Downs, William R.; Miller, Brenda A.
; and Gondoli, Dawn M. Violence and Victims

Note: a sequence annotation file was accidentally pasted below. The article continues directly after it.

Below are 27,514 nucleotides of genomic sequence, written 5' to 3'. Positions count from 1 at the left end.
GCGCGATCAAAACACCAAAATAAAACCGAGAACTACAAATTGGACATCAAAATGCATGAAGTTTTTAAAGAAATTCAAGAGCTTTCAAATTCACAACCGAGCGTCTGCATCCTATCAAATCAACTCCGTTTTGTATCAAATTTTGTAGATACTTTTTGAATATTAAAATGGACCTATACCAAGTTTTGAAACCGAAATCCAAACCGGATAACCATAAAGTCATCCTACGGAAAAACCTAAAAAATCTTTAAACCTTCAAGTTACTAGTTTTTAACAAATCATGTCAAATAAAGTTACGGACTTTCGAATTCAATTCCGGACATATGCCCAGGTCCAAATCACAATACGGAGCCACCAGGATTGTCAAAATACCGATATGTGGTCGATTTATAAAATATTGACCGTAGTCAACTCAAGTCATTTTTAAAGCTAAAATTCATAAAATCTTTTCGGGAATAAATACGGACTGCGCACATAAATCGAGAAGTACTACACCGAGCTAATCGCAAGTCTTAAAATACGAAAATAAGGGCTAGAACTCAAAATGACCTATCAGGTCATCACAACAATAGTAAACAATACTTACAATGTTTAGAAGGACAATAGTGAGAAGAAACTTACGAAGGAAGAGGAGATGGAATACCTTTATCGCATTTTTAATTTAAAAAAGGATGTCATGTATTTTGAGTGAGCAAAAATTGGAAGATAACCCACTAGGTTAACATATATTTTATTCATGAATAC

, vol. 2, issue 4, pgs. 225-240 (1987)The effects of childhood experiences of parental violence on the development of alcoholism in women were examined by comparing a sample of 45 alcoholic women selected from local treatment agencies and Alcoholics Anonymous groups with 40 nonalcoholic women selected randomly from the population. Two-hour person-to-person interview schedules were administered to both samples. The Conflict Tactics Scale (CTS) assessed both father-to-daughter and mother-to-daughter relationships. Type of sample was regressed on each CTS subscale, controlling for presence of parental alcoholism, number of childhood changes in family structure, present age of respondent, and present income source. Alcoholic women were found to have higher father-to-daughter negative verbal interaction, moderate violence, and serious violence than household women. Father-to-daughter positive verbal interaction was found unrelated to membership in the alcoholism sample. None of the mother-to-daughter subscales were found to predict membership in the alcoholism sample.